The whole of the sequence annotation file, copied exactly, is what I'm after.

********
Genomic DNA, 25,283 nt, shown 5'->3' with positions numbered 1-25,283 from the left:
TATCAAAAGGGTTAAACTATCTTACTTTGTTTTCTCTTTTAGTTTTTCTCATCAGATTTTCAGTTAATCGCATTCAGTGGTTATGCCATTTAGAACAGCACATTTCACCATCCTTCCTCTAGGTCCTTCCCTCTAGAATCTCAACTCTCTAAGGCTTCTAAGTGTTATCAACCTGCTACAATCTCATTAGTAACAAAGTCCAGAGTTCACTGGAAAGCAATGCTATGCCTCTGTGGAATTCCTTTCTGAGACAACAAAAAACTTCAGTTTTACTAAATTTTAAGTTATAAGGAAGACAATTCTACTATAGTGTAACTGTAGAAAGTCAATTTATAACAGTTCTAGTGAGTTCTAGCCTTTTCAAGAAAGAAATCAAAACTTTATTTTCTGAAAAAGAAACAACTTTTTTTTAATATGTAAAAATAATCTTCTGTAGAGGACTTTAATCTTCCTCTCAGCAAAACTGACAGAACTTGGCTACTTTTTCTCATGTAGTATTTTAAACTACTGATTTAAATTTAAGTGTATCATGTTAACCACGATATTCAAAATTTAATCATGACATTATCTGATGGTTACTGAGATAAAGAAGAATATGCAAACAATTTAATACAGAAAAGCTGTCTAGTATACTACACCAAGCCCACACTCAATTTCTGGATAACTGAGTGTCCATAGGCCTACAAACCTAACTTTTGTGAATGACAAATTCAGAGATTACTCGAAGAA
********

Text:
Genomic DNA, 25,283 nt, shown 5'->3' with positions numbered 1-25,283 from the left:
TATCAAAAGGGTTAAACTATCTTACTTTGTTTTCTCTTTTAGTTTTTCTCATCAGATTTTCAGTTAATCGCATTCAGTGGTTATGCCATTTAGAACAGCACATTTCACCATCCTTCCTCTAGGTCCTTCCCTCTAGAATCTCAACTCTCTAAGGCTTCTAAGTGTTATCAACCTGCTACAATCTCATTAGTAACAAAGTCCAGAGTTCACTGGAAAGCAATGCTATGCCTCTGTGGAATTCCTTTCTGAGACAACAAAAAACTTCAGTTTTACTAAATTTTAAGTTATAAGGAAGACAATTCTACTATAGTGTAACTGTAGAAAGTCAATTTATAACAGTTCTAGTGAGTTCTAGCCTTTTCAAGAAAGAAATCAAAACTTTATTTTCTGAAAAAGAAACAACTTTTTTTTAATATGTAAAAATAATCTTCTGTAGAGGACTTTAATCTTCCTCTCAGCAAAACTGACAGAACTTGGCTACTTTTTCTCATGTAGTATTTTAAACTACTGATTTAAATTTAAGTGTATCATGTTAACCACGATATTCAAAATTTAATCATGACATTATCTGATGGTTACTGAGATAAAGAAGAATATGCAAACAATTTAATACAGAAAAGCTGTCTAGTATACTACACCAAGCCCACACTCAATTTCTGGATAACTGAGTGTCCATAGGCCTACAAACCTAACTTTTGTGAATGACAAATTCAGAGATTACTCGAAGAA